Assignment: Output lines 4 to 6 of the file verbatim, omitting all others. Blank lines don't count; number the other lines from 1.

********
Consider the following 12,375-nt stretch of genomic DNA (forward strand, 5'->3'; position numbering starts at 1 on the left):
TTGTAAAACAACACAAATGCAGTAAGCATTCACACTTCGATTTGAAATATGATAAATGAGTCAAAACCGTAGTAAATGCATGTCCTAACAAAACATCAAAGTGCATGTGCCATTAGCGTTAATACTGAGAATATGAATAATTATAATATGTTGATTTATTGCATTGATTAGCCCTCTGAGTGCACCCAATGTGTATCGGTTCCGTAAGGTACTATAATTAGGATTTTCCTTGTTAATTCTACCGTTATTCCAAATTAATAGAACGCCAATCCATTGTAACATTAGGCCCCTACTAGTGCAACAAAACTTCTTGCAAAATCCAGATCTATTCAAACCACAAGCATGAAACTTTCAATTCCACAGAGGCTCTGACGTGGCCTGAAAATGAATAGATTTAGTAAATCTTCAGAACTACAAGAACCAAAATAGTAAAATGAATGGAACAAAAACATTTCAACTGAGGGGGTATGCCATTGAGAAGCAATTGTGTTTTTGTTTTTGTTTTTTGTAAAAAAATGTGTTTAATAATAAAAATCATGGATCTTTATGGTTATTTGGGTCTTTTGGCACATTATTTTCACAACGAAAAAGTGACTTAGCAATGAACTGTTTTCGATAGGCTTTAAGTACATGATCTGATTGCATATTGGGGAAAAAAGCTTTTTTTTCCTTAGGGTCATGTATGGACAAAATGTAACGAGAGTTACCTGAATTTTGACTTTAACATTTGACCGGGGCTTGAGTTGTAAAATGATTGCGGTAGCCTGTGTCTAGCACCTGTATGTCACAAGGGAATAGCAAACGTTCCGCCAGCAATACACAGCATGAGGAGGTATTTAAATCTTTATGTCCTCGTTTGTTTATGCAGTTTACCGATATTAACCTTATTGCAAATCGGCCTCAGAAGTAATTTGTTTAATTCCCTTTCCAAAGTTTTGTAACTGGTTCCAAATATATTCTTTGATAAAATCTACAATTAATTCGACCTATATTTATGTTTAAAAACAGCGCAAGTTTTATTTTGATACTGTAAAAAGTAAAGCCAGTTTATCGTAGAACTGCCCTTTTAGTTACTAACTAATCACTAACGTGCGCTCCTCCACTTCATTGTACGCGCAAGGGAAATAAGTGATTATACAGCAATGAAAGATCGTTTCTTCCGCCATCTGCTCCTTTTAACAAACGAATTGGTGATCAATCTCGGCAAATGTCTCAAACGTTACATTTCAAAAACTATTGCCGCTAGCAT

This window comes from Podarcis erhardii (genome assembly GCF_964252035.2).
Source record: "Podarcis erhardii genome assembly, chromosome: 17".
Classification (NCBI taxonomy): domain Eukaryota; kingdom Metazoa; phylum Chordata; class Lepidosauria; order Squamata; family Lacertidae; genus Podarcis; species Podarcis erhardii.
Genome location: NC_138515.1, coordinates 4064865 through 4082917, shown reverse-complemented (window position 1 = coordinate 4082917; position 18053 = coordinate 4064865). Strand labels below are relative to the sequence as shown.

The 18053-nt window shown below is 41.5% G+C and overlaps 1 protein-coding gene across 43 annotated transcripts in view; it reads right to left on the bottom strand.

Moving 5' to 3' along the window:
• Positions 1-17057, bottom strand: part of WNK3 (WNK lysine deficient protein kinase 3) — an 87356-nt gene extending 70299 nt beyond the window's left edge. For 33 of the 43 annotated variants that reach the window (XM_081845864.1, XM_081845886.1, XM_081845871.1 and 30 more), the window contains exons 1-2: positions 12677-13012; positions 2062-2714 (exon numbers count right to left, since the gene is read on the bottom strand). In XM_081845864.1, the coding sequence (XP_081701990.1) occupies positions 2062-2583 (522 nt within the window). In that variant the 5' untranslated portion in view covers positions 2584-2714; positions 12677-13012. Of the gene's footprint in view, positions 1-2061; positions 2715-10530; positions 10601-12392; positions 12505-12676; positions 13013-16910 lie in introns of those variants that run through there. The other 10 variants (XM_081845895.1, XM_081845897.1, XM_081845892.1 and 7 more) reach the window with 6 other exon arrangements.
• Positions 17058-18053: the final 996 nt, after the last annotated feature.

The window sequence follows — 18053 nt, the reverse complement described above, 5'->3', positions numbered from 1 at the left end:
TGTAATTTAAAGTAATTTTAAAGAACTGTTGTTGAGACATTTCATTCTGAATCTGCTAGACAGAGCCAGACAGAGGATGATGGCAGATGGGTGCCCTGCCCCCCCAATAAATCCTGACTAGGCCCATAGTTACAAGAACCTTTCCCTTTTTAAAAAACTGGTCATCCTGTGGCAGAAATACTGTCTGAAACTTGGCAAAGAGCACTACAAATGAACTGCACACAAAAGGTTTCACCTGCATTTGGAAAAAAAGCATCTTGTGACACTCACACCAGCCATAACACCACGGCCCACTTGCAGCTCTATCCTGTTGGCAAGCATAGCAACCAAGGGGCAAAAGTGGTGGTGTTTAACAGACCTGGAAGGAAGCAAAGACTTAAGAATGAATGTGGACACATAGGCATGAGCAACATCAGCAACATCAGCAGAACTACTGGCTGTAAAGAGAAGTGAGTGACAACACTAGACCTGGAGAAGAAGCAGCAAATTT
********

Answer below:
Source record: "Podarcis erhardii genome assembly, chromosome: 17".
Classification (NCBI taxonomy): domain Eukaryota; kingdom Metazoa; phylum Chordata; class Lepidosauria; order Squamata; family Lacertidae; genus Podarcis; species Podarcis erhardii.
Genome location: NC_138515.1, coordinates 4064865 through 4082917, shown reverse-complemented (window position 1 = coordinate 4082917; position 18053 = coordinate 4064865). Strand labels below are relative to the sequence as shown.